This was horrifying. I kept thinking “I’ll just ask Adam and he will help.” Then it would hit me he couldn’t help and I panicked. Hysteria. Thank you all who offered advice. I feel like this was my first real accomplishment. But it made me want to die all over again. I just am so lost. What do I do with Adam’s business website? How do I save the files? What do I save? What do I delete? This horror is too much to bear. I hate this life.

But thank you to the people who have reached out. Those who have sent food or gift cards or gotten me to eat: Andy N., Mickey and Robyn, Andy G., Amy, Kelly, Christine and Dave, Mark, Dan, Hollie, Lisa, Molly and Angus, Steve, Laurie, Jen, the Coffee Club, Brenna… who I am forgetting? Amy texts me to remind me to take my meds. I have received every card and read every txt and email, listened to every voicemail. The energy to respond is too much.

I feel like I’m becoming every woman I didn’t want to be. Feeling hopeless and sad and empty. I didn’t want to be broken. I wanted to be strong. I want to tell Adam’s story. I want to help others in addiction. I don’t know who I am anymore.

Don’t leave wings where the dog can get them…

usAnd I thought the Bix just stayed on the bed with me for 12 hours.

Nope, left two boxed chicken wings in reach and found the box on the living room floor. Bix knew he did something “bad” and was scared. I was just scared he was OK. I mean, those bones could kill him and that sauce could give him the runs. I told him it was OK. Probably not the best idea in dog training but it was MY fault for leaving them in reach, right?

He seems fine.

Today, it’s early episodes of Law & Order! Yay the Ben Stone era!

I thought getting out last night would help today. Nope. Didn’t get out of bed till noon. I did fall asleep at midnight which was good.

That fucking movie last night: Arrival. It was good, but spoilers here. Don’t read if it bothers you.

 

So much of the point was “If you knew the future, would you still do everything the same, even if there was pain?”

Last night the answer for me was yes. Of course, if I knew what the end would be I would still do it all over with Adam. But in my sadness moment today I thought “no. Fuck that.” That is how hard this grief is. I didn’t mean that of course. My 17 years with Adam were awesome. We had some hard times, but we stuck together. I don’t know who originally said it … but the first time I heard it was from Ossie Davis about his wife Ruby Dee.  But this was what I said to Adam all the time in some form:

“Love does not consist in gazing at each other, but in looking outward together in the same direction.” 

Further reading now says it came from a French novelist named Antoine de Saint-Exupery.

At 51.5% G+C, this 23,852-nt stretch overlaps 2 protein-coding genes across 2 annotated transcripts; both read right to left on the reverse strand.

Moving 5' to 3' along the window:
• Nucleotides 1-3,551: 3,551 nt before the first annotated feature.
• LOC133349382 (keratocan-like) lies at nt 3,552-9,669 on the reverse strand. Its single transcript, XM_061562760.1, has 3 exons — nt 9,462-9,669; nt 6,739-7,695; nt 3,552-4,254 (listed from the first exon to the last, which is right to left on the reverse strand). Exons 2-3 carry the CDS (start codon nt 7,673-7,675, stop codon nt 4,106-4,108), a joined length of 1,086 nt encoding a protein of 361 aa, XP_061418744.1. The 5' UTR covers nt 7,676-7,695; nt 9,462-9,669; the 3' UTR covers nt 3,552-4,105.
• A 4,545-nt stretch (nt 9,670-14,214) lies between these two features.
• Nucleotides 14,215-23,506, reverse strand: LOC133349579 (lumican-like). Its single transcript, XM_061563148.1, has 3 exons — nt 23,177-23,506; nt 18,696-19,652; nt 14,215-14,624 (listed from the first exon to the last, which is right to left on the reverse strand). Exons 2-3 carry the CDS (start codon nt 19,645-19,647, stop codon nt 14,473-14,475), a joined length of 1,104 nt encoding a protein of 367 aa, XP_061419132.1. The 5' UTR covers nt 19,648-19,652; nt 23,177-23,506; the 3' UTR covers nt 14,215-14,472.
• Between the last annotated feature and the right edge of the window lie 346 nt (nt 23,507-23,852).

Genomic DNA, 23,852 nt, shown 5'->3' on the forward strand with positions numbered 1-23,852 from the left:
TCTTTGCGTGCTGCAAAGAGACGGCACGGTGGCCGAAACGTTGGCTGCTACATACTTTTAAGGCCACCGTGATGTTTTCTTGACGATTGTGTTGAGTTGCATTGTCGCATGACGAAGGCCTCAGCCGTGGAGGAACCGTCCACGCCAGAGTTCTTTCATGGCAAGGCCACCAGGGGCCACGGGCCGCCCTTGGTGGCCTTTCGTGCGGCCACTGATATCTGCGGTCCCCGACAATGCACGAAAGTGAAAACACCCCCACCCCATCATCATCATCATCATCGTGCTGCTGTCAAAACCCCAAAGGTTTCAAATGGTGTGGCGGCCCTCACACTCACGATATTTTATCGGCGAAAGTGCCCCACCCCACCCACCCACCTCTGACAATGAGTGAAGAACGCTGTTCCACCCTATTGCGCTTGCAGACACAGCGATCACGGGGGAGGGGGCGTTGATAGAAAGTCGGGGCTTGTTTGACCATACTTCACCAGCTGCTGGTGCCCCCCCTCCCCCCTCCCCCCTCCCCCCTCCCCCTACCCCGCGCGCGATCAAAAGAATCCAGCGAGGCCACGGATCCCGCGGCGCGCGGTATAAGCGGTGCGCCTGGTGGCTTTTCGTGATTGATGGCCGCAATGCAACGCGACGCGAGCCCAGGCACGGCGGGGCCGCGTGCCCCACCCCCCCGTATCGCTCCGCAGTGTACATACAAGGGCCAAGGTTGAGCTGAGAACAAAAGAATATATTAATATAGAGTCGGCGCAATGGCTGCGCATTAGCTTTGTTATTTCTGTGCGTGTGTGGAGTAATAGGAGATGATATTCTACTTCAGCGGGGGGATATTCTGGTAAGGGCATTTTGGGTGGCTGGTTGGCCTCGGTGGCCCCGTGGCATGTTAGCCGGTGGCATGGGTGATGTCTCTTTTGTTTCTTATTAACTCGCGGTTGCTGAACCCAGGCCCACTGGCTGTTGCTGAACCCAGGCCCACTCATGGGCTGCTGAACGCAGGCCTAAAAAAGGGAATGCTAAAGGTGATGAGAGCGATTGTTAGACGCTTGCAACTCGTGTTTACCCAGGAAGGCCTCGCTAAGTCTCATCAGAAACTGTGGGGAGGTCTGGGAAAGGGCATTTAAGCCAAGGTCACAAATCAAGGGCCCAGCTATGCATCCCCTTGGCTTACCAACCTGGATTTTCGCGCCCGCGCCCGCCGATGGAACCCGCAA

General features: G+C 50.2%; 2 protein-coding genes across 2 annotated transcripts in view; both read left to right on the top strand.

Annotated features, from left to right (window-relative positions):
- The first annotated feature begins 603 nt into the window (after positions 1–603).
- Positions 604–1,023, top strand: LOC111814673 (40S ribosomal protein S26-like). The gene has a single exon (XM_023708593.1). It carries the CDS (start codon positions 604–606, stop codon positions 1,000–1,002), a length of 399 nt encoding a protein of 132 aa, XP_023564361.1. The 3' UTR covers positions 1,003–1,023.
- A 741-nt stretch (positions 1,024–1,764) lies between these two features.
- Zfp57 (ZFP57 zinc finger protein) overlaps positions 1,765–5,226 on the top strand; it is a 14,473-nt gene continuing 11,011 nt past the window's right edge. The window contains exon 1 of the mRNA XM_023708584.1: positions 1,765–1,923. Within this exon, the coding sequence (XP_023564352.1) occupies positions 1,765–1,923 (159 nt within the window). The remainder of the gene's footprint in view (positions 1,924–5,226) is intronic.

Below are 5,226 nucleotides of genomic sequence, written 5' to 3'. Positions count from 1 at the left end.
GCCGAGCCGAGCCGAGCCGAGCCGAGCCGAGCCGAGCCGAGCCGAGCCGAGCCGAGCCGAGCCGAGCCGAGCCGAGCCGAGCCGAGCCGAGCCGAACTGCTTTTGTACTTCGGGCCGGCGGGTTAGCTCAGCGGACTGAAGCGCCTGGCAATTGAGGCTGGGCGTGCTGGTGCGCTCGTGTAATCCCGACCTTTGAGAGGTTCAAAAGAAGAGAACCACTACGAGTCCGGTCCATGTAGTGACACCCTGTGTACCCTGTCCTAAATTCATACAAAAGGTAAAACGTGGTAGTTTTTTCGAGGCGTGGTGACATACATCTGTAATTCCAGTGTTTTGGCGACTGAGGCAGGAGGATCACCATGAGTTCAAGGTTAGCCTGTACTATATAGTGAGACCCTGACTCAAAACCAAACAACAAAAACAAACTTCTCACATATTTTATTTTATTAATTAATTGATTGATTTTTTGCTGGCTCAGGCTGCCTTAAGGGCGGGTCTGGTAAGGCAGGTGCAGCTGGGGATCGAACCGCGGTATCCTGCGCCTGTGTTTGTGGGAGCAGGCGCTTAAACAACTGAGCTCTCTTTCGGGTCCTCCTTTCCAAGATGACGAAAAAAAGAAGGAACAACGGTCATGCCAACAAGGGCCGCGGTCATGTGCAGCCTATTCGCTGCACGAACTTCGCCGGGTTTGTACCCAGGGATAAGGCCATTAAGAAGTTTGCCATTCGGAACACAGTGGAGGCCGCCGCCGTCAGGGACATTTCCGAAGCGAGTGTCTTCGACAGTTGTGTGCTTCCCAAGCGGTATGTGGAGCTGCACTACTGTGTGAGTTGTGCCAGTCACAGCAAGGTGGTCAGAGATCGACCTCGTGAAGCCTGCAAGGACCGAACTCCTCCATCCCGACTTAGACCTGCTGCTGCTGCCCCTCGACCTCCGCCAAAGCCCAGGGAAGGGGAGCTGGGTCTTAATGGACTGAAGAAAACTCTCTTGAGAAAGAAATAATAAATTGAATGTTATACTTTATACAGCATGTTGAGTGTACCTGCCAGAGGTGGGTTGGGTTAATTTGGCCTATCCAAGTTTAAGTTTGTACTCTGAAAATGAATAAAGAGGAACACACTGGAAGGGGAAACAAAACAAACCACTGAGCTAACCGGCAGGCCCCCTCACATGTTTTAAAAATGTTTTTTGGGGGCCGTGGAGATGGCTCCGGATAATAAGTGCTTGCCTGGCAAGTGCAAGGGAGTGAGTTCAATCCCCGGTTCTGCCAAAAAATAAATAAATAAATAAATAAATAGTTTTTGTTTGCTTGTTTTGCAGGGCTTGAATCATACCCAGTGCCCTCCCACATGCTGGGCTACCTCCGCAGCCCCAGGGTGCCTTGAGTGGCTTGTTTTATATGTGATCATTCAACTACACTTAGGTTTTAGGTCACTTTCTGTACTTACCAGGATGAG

That’s the way I felt. I always felt life was often full of some shitty things (though all those shitty things seem trivial now), and marriage was about having someone to deal with it all of it together. The person you could share thoughts and jokes with that you wouldn’t share with anyone. The person you could do with this: https://www.youtube.com/watch?v=wEh3IxROChU.

Seriously, we laughed our asses off (pun intended) on that one. Hadn’t been forced to do that with each other yet, but we were like “that’s so coming someday!” I mean, how do you find THAT again? Do you even want to find that again?

Those times when you say something totally mean about someone or something in the world, and then follow it with “I’m so going to hell for that.” And your husband laughs and says “I’ll be there with you.”

 

 

Sorry about this one

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Oct. 31, 2015 at Steve and Claire’s wedding

“There’s a grief that can’t be spoken. There’s a pain goes on and on.” ~ Les Miserables

I know many of you have felt grief. The deep grief of death. I know it will touch everyone, but right now I wish I could protect every single one of you from this. Let me be the last person to feel this while the rest of you live in happy oblivion.

“They” don’t tell you that you will want to die. You will have to figure out yourself that there’s a difference between “wanting to die” and “being suicidal.” Those around you might not understand that difference, but it’s there. You don’t have to go calling 911 on me.

I have been voracious reading about grief. Much of it is not comforting. It’s daunting to realize there is nothing to be done for me to make this part go faster or just go away. I have to “numb slog” it through this part of life. I have to feel guilty if I smile or if I enjoy something. You can say “Adam would want you to be happy” all you want … it doesn’t make it real for me. Not now.

I talked to Adam out loud today. 17 years. That’s all I got with him in this life. I lived 30 years before him. Maybe I will live 30 years after him. Somewhere in the middle was the gold. I talked about our wedding. We made it everything we wanted it to be. Three years later we used a trip to France for his sister’s wedding for our honeymoon.

I really wanted to bring more humor into this blog but I’m having some trouble finding it. I told Adam today I lost those 10 pounds I always wanted to … and then some … actually about 23 since Sept. 1. He would have been mad at me, saying “this is not the way to lose weight. You have to eat.” I really am trying.